Few of the 24 studies were population-based, and thus, findings may not be representative even of subgroups with similar sociodemographic characteristics to those studied. Relatively few studies included Latinos, currently the largest minority group in the United States, and even fewer studies included American Indians, with their tremendous intra-ethnic heterogeneity from diverse tribal origins and affiliations. Most studies of Asian Americans or Pacific Islanders took place outside of the United States, introducing further complexity. International studies were included, however, because so few domestic studies included substantive racial/ethnic diversity, particularly among those with more rigorous designs. These studies may assist in clarifying any influence of some biological or cultural differences which may persist after migration to the United States, though they are likely to be less applicable with regard to differences influenced by the specific environmental or sociocultural context.
Of the 14 cross-sectional studies, which were conducted across a broad variety of racial/ethnic minority groups, including African Americans, Nigerians, South Africans, Pima Indians, Latinos, Asian Americans, Asians, and East Indians, most found an inverse association between physical activity level and weight/waist circumference/body fat percentage (29;103;113;136-146). This finding was consistent with studies in predominantly white populations (147). Among elderly Chinese, tai chi or swimming were associated with body fat distribution (lower levels in the thigh and/or abdomen), but not with total body adiposity (145). The exceptions were found in: (1) a study of 7,503 Mexican-American immigrants in Harris County, Texas, in which physical inactivity was correlated with obesity in women but not in men (103); (2) a study of 44 African American women (14% BMI less than 25, 25% to 30% Class II or III obese) in rural areas and small cities in North Carolina, in which 3-day pedometer step counts were not correlated with BMI or waist circumference (146); and (3) a study of 263 middle-aged Chinese in Hong Kong (40% obese, 30% completely sedentary), in which low levels of physical activity were not correlated with BMI or waist circumference (144). In these instances, it is likely that BMI and/or physical activity was insufficiently variable to detect an effect.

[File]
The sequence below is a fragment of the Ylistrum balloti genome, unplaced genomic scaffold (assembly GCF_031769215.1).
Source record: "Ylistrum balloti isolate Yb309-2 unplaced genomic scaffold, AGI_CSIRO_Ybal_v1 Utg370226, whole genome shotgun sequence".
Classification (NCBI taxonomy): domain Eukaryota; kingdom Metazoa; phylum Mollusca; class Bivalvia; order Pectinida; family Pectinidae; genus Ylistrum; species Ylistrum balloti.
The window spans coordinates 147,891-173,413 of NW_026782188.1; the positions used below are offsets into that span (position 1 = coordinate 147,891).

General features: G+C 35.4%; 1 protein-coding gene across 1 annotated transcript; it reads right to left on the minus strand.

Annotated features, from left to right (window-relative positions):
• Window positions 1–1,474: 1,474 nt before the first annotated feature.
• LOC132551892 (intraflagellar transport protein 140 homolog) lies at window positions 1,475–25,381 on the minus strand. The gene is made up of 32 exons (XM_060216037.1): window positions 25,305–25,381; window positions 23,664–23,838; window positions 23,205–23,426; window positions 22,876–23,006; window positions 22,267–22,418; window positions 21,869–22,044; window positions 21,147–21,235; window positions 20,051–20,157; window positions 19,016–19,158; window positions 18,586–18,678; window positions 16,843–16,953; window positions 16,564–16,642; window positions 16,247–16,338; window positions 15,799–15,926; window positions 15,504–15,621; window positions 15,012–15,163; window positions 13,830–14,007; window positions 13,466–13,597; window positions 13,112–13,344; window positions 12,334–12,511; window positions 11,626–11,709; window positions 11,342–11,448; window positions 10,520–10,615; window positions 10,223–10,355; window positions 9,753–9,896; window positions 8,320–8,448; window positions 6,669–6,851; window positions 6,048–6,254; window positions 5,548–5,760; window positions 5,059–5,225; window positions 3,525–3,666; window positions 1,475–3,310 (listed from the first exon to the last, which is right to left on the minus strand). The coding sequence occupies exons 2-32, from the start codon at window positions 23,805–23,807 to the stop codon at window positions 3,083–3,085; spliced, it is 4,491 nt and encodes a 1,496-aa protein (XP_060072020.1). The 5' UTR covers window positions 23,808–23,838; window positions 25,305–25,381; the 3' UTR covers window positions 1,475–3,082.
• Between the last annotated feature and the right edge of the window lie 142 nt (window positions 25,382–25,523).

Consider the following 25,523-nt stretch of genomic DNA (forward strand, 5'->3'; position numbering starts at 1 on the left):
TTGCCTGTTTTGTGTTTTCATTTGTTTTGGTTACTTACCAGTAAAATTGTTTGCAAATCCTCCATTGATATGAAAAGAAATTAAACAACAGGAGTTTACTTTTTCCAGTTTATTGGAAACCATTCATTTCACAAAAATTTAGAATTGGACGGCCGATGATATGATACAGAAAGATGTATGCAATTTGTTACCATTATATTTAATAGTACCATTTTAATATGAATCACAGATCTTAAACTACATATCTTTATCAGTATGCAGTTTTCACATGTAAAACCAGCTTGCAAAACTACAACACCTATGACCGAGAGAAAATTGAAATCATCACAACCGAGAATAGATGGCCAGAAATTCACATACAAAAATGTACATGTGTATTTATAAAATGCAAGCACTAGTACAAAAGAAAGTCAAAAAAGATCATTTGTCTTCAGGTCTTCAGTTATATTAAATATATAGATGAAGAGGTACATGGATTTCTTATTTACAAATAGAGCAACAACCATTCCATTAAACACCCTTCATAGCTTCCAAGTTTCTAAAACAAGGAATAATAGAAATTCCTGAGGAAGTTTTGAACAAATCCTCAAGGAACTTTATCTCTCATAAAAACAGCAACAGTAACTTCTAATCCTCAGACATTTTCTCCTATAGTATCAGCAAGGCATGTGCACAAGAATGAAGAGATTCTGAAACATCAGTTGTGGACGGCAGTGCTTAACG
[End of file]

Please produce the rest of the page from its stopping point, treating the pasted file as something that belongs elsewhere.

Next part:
Longitudinal studies in predominantly white populations generally demonstrate associations between increases in physical activity and decreases in the magnitude of weight gain (147). Of the 3 longitudinal studies identified in ethnic minority populations, however, only one, a 4-city convenience sample across several US regions, The Study of Women's Health Across the Nation or SWAN, replicated this association (113). SWAN study outcomes revealed associations between increases in daily routine physical activity (active transportation and less TV viewing) and exercise/sports, and less weight gain. On the other hand, increases in physical activity, compared to baseline, were not associated with smaller increases in weight, as reflected in findings of no change or decreases in waist circumference (113). The findings of the two nationally representative samples in the United States and Japan (114;148) were essentially null. He and Baker (148) found that, between 1992 and 2000, regular recreational physical activities, of any intensity, and work-related activities were not associated with less weight gain. Race (Asian or white), education, and income were not correlated with weight gain in multivariate analyses (148). However, although data were adjusted for race/ethnicity, it is not clear whether differences in the physical activity-weight gain association were analyzed by ethnicity. Lee and colleagues (114) found no baseline association between physical activity and weight, though the mean BMIs were 23.5–23.7 across activity levels. This study apparently did not examine the relationship between changes in physical activity and BMI changes. Thus, too few studies are available to draw conclusions about the influence of race/ethnicity on the association between physical activity and weight change over time.